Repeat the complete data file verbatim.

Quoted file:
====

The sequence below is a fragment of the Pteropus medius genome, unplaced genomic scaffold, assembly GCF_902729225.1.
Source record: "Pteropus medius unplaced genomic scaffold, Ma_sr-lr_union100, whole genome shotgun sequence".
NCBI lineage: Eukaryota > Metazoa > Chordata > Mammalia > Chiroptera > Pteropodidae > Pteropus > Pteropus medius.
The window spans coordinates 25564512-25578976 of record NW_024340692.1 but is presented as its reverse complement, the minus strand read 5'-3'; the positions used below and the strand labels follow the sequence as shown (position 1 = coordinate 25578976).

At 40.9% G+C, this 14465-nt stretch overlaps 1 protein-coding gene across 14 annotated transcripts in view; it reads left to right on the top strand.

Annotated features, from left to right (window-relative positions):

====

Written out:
The sequence below is a fragment of the Pteropus medius genome, unplaced genomic scaffold, assembly GCF_902729225.1.
Source record: "Pteropus medius unplaced genomic scaffold, Ma_sr-lr_union100, whole genome shotgun sequence".
NCBI lineage: Eukaryota > Metazoa > Chordata > Mammalia > Chiroptera > Pteropodidae > Pteropus > Pteropus medius.
The window spans coordinates 25564512-25578976 of record NW_024340692.1 but is presented as its reverse complement, the minus strand read 5'-3'; the positions used below and the strand labels follow the sequence as shown (position 1 = coordinate 25578976).

At 40.9% G+C, this 14465-nt stretch overlaps 1 protein-coding gene across 14 annotated transcripts in view; it reads left to right on the top strand.

Annotated features, from left to right (window-relative positions):